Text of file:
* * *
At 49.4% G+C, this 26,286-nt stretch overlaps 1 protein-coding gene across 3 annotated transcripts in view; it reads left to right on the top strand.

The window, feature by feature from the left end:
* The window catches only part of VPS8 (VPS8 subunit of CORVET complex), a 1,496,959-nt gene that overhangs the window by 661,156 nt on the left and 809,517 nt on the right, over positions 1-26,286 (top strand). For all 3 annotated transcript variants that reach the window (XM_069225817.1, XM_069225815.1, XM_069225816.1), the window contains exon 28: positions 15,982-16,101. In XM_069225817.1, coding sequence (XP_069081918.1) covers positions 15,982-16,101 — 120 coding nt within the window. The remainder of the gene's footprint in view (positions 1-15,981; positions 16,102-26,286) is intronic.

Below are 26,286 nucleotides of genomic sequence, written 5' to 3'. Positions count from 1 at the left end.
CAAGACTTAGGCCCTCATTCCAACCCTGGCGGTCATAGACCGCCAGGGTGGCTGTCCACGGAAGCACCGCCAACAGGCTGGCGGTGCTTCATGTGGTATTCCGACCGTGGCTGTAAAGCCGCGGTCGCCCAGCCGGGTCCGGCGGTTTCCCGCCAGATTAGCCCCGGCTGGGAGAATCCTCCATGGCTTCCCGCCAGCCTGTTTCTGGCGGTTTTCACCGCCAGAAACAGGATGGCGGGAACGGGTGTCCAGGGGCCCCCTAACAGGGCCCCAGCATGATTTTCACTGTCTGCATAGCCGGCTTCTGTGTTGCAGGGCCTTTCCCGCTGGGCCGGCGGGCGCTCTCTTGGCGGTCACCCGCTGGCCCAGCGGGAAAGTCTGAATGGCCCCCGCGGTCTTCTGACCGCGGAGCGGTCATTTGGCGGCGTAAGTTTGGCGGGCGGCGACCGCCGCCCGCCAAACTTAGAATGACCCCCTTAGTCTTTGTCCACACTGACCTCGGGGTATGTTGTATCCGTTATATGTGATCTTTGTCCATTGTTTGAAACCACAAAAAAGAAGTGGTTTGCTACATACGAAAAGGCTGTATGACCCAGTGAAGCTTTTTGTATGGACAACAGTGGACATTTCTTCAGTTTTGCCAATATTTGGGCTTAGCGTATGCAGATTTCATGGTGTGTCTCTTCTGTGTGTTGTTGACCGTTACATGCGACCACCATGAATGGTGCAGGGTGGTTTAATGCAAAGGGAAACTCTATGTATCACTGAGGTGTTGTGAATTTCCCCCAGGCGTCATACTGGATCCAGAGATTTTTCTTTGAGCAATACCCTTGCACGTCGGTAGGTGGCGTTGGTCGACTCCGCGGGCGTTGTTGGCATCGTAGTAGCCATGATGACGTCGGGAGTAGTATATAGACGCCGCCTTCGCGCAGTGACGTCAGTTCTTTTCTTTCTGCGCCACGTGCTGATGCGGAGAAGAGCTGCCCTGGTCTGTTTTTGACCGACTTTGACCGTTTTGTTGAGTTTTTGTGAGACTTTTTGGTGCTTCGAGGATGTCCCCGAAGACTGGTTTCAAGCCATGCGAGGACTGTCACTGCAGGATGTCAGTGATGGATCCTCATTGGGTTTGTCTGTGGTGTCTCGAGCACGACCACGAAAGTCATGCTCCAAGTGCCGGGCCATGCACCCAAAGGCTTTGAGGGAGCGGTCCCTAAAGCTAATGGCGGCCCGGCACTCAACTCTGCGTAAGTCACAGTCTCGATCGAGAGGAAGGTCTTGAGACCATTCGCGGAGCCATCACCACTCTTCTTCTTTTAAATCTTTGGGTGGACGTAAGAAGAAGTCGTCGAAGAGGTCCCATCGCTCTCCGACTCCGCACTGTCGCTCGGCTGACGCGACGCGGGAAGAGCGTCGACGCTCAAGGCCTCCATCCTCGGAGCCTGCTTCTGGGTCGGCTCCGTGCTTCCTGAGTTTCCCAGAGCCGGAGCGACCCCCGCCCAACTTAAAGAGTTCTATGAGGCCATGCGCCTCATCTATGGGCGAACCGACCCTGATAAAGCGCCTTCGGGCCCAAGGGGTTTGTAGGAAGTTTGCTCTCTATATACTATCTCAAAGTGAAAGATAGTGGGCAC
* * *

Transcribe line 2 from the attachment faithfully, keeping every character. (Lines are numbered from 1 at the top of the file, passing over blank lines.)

The window, feature by feature from the left end: